When Lynne Delesky entered Caroga Lake’s annual outhouse race, she didn’t envision the event would involve her chasing down the team’s entry in the middle of a rural highway with a tractor-trailer truck bearing down quickly.
But such was the case for Caroga Lake woman, who found herself running down the middle of Route 29A with arms flailing in a desperate attempt to protect the “Methane Blaster,” her team’s 4-foot-by-8-foot mock outhouse entry that a cross wind plucked from the back of a pickup en route to the competition. Fortunately for the team, the truck driver spotted the errant outhouse and slowed to a stop as it was loaded back into the bed.
“It got a little beat up,” she said of the creation, which came complete with a pink toilet seat, toilet paper roll and safety bar to hold its occupant secure. “We had to find some duct tape, but we got it put back together and running good.”
Good enough to cruise to third place, just behind the “Royal Sharts.” Of course, there were only four entries in this year’s competition, but that didn’t diminish their pride in the finish.
“We won the bronze,” she proudly proclaimed.
Though the bizarre race on the frozen surface of the lake didn’t draw many competitors, the spectacle of dueling outhouses was enough to pull in a crowd of nearly 100 spectators. Now in its second year, the races are part of a host of weekend events on the lake, ranging from car races to ice fishing competitions.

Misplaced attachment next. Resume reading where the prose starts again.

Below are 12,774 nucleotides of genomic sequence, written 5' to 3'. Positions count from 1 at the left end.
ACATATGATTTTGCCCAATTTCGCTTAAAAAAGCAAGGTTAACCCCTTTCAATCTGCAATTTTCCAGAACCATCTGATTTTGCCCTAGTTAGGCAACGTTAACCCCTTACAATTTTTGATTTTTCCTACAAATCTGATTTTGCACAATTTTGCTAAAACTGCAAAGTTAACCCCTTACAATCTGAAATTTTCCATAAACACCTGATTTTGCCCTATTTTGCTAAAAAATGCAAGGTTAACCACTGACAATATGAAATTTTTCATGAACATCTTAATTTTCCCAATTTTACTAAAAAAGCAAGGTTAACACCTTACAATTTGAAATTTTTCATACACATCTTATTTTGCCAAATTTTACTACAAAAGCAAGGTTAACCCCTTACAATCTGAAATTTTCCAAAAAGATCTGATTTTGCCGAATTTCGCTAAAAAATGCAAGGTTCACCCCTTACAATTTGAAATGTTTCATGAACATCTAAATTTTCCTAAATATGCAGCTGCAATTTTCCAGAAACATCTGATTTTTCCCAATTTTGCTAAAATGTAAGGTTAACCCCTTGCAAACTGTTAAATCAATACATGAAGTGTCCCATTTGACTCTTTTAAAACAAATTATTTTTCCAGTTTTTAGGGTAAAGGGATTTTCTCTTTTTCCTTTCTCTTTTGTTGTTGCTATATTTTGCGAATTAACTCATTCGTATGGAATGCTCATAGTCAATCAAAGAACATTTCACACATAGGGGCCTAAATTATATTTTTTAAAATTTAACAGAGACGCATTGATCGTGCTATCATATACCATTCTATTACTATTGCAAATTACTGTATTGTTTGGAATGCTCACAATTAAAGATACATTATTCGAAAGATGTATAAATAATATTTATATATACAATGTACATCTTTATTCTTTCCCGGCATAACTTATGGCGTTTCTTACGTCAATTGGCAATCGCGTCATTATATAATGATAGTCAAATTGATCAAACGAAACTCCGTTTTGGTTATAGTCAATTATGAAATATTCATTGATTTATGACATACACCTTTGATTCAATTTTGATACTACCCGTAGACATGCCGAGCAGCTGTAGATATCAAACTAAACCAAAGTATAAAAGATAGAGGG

Rules for the outhouse races are pretty basic: All the entries must be roughly the same dimensions, with two people to pull the structure and two to push it; a fifth person must be seated inside on a toilet seat with proper reading material in hand.
The outhouse races were a staple of winters on the lake for years. They went defunct for a while until the Caroga Lake Chamber of Commerce decided to revive them. “Hopefully, it’ll get bigger and bigger as the years progress,” said Caroga Supervisor Ralph Ottuso.
Ottuso, the owner of Pine Lake Stoves, had his own entry in the competition, a posh mock-log cabin outhouse complete with stovepipe on its roof. Only Ottuso’s sturdy outhouse construction made it easily outweigh the others, meaning that it was at a competitive disadvantage when it came to the race.
“He’s all about style, not speed,” quipped Bret Fielding, who entered the competition’s lightest outhouse on behalf of his family business, Canada Lake Store & Marine.
Fielding’s outhouse had the same wood frame. Instead of siding, however, it utilized the same blue shrink wrap his business uses to cover boats for the winter.
And to top it off, Fielding threw in a pair of racing skis as runners. The package was enough to narrowly beat out “Royal Sharts” for bragging rights.
“That was probably part of our advantage,” he speculated of the sleek skis.